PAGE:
Monday - January 17, 2022 | In the Media
Book extract: Case study – Ørsted
(Originally published by Innovative Leadership Institute, Jan 17, 2022)
This week’s article is an excerpt from “Stewards of the Future – A Guide for Competent Boards”, by Helle Bank Jorgensen, CEO of Competent Boards, which offers the global online ESG Competent Boards Certificate Program. It is a companion to her interview on Innovating Leadership, Co-creating Our Future titled Stewards of the Future: A Guide for Competent Boards that aired on Tuesday, January 18th, 2022.
“Stakeholder concerns are shareholder concerns. The increasing focus by investors, consumers, and other stakeholders on sustainability is directly influencing value creation.” — Jane Diplock, chair, Abu Dhabi Global Market Regulatory Committee; director, Value Reporting Foundation
One company that has successfully managed the transition from passive to active engagement is Ørsted, Denmark’s largest energy utility. Ørsted has undergone a dramatic transformation since its inception in 1972 as Dansk Naturgas, and later as Dansk Olie og Naturgas. For the first thirty years of its existence, its business centered on coal-fired power plants in Denmark, and offshore oil and gas drilling rigs in various other parts of Europe. In 2006, however, it decided to shift its focus to green energy, closing its coal-fired plants and putting its resources instead into offshore wind farms. As of 2020, the Danish company was the world’s leader in offshore wind power, with a 30 percent market share; it forecast that it would produce enough power for more than 30 million people by 2025.
Stakeholder engagement has been a key pillar of the transition strategy. In 2007, for example, the company began fostering a dialogue with activist groups such as Greenpeace, the World Wildlife Fund and the Danish Society for Nature Conservation. Rob Morris, a senior editor at the London Business School, noted in an article that Ørsted “had to convince people that the future business could be as successful as the old one.” One example was a lengthy op-ed piece in Denmark’s Politiken newspaper written by then-CEO Anders Eldrup in which he stressed that transformation would not be an overnight miracle. Eldrup publicly debated the company’s climate action strategy with Greenpeace’s then-executive director Mads Flarup Christensen at a 2009 meeting hosted by the Copenhagen Business School.
While the Danish government still owns 50.1 percent of Ørsted’s shares, the company has been listed on the Copenhagen stock exchange since 2016. The following year, it opened another useful avenue to tell its story to international investors by launching its first green bond.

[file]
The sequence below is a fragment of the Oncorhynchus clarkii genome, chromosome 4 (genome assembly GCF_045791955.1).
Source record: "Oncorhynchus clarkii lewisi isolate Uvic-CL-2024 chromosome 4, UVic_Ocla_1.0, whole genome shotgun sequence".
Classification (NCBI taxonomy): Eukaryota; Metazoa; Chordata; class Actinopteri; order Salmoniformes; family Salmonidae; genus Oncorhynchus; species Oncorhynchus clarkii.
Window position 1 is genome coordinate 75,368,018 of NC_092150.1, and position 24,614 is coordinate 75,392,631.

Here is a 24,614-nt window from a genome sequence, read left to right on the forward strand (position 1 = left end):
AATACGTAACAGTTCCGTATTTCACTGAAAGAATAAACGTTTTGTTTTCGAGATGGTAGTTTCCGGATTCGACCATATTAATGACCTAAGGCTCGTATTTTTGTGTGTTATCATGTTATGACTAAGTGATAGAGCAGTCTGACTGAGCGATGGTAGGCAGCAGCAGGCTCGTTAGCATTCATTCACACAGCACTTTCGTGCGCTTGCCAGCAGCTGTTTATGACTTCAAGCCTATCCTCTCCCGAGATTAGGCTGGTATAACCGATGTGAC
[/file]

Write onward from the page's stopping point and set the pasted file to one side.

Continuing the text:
“A lot of it starts with a company needing to be clear about what its purpose and its real priorities are, and that can be quite difficult to formulate,” says Ørsted’s current board chair Thomas Thune Andersen. “We have a wide debate about strategy that covers everything from the annual strategy plan to the long-term strategy, to our strategic priorities. If you’re able to really explain what your strategic priorities are, you’re able to get the shareholders and others to buy in.”
Ørsted now conducts a thorough materiality assessment each year, which involves identifying its most material stakeholders as well as assessing shareholder priorities and how these priorities intersect with society’s overall challenges. It has identified five key stakeholder groups: political stakeholders and authorities, local communities, employees, investors and shareholders, and NGOs/multiple stakeholder networks. The company has a specific interest in each group. Political stakeholders are vital allies in its plans to develop green energy. Local communities and employees provide valuable input on skills, talent retention, education, and local environmental initiatives. Investors expect strong financial returns as well as robust performance on environmental, social, and governance issues. Finally, the company engages NGOs and multi-stakeholder networks on topics such as biomass sustainability and human rights. It has worked to strengthen implementation of the UN Guiding Principles on Business and Human Rights and has identified minerals and metals in its supply chain where environmental and human rights risks are greatest. The Danish company also has no problem collaborating with other utilities to develop wind farm projects. For example, in March 2020, it joined forces with Japan’s Tokyo Electric Power Company Holdings to bid for an offshore wind power project in Chiba prefecture, near Tokyo. The two companies have several other joint projects.
Ørsted has set a target of net-zero carbon emissions by 2025 and no carbon emissions at all by 2040. Corporate Knights magazine named it the world’s most sustainable energy company for three years in a row, from 2019 to 2021, and ranked it number two across all sectors in 2021. But sustainability has not come at the expense of financial performance. Ørsted’s market value has more than doubled since its listing in 2016, surpassing rivals such as BP with a far greater dependence on fossil fuels. It achieved a 10 percent return on capital and a 4 percent advance in operating profit in 2020. As of mid-2021, its share price had almost quadrupled since the 2016 initial public offering.Taken from “Stewards of the Future – A Guide for Competent Boards”, by Helle Bank Jorgensen, now available in hardcover and ebook.BACK TO NEWS & VIEWS